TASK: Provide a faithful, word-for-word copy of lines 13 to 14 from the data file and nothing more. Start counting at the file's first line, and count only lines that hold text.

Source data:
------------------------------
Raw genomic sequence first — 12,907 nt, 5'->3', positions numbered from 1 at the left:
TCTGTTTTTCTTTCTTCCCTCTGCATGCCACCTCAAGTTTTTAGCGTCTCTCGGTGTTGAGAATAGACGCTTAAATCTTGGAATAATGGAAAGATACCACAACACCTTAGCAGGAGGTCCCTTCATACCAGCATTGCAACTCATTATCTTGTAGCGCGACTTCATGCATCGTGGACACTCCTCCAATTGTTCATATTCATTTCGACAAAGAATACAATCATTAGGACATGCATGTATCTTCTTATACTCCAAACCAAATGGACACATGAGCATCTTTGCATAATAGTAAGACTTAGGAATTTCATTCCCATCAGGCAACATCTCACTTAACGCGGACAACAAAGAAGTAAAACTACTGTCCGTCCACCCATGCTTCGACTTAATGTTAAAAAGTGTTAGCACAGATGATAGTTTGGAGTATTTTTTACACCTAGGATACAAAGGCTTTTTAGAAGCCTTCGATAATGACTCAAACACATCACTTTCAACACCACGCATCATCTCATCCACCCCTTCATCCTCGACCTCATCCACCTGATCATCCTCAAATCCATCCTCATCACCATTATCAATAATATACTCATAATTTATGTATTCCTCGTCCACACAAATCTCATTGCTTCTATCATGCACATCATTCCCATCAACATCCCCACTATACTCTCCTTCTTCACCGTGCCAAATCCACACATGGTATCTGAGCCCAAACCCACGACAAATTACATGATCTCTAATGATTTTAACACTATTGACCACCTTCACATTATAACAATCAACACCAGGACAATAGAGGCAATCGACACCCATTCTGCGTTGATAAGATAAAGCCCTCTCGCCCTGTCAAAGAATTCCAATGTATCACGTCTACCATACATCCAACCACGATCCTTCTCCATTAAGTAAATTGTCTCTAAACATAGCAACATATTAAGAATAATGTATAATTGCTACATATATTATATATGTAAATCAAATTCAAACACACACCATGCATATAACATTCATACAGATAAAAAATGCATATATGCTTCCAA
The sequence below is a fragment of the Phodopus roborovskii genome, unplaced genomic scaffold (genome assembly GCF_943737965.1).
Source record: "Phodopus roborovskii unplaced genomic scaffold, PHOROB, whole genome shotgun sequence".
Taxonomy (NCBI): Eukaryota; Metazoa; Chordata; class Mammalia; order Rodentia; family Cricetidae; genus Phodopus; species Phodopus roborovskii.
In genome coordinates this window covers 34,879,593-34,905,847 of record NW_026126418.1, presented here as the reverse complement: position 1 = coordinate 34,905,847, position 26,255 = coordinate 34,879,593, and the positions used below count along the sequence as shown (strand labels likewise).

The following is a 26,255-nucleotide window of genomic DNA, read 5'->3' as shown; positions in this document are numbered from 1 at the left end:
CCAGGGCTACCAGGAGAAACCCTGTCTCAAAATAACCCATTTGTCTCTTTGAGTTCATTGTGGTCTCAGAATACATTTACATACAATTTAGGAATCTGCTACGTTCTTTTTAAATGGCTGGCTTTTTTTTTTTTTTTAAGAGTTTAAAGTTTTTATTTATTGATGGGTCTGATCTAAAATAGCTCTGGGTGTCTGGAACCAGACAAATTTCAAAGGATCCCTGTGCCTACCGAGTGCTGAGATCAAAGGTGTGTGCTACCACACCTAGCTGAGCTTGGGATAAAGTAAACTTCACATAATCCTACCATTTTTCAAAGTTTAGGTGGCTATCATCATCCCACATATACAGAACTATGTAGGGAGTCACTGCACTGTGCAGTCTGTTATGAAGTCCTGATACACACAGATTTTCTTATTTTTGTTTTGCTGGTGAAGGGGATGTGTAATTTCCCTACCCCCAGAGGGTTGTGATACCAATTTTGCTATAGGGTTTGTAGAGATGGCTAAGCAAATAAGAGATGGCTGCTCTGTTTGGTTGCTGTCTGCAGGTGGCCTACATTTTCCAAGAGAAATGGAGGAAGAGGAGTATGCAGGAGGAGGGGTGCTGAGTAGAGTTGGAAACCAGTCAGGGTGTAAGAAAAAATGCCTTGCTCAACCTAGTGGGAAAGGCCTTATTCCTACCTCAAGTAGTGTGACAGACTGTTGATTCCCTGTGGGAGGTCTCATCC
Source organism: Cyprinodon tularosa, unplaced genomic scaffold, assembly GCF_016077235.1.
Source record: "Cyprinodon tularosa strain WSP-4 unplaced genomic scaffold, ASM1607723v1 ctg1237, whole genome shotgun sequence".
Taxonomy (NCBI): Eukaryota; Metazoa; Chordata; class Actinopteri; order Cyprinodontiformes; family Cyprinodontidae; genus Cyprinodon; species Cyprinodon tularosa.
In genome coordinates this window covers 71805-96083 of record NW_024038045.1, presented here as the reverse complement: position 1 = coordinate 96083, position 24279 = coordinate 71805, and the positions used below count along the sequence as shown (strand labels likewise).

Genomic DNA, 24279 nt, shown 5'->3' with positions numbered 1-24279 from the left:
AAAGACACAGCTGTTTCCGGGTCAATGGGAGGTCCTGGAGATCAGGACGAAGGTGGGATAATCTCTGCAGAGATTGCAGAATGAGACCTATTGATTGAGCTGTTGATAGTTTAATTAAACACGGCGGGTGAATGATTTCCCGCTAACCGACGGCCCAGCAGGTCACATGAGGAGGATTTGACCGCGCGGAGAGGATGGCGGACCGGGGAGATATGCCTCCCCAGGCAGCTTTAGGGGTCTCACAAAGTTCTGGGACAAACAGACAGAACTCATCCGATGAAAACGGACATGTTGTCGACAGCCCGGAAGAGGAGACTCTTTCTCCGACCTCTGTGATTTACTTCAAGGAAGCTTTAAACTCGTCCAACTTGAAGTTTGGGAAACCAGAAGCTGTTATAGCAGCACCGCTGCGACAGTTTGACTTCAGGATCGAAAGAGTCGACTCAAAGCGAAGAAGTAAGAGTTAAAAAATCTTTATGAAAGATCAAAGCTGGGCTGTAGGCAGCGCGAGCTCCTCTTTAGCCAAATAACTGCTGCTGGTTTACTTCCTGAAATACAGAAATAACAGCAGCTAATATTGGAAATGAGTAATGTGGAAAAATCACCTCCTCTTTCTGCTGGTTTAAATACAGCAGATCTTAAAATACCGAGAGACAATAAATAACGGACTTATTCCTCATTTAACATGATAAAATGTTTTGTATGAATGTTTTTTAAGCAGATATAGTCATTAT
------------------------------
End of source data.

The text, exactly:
Genomic DNA, 24279 nt, shown 5'->3' with positions numbered 1-24279 from the left:
AAAGACACAGCTGTTTCCGGGTCAATGGGAGGTCCTGGAGATCAGGACGAAGGTGGGATAATCTCTGCAGAGATTGCAGAATGAGACCTATTGATTGAGCTGTTGATAGTTTAATTAAACACGGCGGGTGAATGATTTCCCGCTAACCGACGGCCCAGCAGGTCACATGAGGAGGATTTGACCGCGCGGAGAGGATGGCGGACCGGGGAGATATGCCTCCCCAGGCAGCTTTAGGGGTCTCACAAAGTTCTGGGACAAACAGACAGAACTCATCCGATGAAAACGGACATGTTGTCGACAGCCCGGAAGAGGAGACTCTTTCTCCGACCTCTGTGATTTACTTCAAGGAAGCTTTAAACTCGTCCAACTTGAAGTTTGGGAAACCAGAAGCTGTTATAGCAGCACCGCTGCGACAGTTTGACTTCAGGATCGAAAGAGTCGACTCAAAGCGAAGAAGTAAGAGTTAAAAAATCTTTATGAAAGATCAAAGCTGGGCTGTAGGCAGCGCGAGCTCCTCTTTAGCCAAATAACTGCTGCTGGTTTACTTCCTGAAATACAGAAATAACAGCAGCTAATATTGGAAATGAGTAATGTGGAAAAATCACCTCCTCTTTCTGCTGGTTTAAATACAGCAGATCTTAAAATACCGAGAGACAATAAATAACGGACTTATTCCTCATTTAACATGATAAAATGTTTTGTATGAATGTTTTTTAAGCAGATATAGTCATTAT